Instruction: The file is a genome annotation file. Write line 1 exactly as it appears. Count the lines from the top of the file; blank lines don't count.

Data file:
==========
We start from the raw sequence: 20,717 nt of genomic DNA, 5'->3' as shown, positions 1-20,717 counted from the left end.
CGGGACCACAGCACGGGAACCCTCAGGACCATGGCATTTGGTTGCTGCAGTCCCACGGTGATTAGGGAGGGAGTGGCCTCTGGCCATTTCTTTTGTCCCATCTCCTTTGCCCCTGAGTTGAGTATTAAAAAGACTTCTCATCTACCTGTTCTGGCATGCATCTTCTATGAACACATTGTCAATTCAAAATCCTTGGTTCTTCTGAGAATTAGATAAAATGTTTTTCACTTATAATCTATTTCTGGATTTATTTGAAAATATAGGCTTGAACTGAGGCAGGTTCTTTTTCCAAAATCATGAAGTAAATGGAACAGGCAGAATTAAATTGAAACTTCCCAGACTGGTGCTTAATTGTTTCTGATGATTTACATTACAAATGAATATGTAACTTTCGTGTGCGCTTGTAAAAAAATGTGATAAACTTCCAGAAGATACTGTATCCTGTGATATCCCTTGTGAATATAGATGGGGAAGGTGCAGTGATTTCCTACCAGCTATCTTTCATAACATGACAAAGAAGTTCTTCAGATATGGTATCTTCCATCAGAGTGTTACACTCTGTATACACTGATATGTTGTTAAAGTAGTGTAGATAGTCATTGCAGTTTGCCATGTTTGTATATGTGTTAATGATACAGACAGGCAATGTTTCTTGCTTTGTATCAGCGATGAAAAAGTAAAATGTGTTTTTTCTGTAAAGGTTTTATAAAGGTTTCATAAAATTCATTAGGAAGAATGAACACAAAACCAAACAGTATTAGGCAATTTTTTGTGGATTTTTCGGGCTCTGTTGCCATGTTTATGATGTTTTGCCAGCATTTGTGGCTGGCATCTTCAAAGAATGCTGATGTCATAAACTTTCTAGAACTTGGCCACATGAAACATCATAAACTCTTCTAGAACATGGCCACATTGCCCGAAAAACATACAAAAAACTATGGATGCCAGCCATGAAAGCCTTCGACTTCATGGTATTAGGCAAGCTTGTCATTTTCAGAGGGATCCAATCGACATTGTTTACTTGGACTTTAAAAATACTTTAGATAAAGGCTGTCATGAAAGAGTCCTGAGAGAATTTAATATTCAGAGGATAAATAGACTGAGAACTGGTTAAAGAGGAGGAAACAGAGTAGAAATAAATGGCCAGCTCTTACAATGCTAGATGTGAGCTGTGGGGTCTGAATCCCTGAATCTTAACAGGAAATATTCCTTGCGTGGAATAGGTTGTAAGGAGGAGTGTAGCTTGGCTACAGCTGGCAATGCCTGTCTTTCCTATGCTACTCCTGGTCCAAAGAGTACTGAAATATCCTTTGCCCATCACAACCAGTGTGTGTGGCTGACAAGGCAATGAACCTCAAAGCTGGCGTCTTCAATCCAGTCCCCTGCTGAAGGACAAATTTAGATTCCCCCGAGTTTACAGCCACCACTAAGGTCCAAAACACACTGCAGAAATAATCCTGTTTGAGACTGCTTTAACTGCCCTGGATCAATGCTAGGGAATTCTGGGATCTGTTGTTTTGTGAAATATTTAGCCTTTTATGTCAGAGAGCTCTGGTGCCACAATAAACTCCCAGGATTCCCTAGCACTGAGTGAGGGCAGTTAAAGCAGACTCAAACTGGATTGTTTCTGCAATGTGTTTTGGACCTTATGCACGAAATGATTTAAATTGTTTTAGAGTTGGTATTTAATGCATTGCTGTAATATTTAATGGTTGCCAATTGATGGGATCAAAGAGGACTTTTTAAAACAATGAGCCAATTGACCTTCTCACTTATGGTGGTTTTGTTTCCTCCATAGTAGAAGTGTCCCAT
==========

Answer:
We start from the raw sequence: 20,717 nt of genomic DNA, 5'->3' as shown, positions 1-20,717 counted from the left end.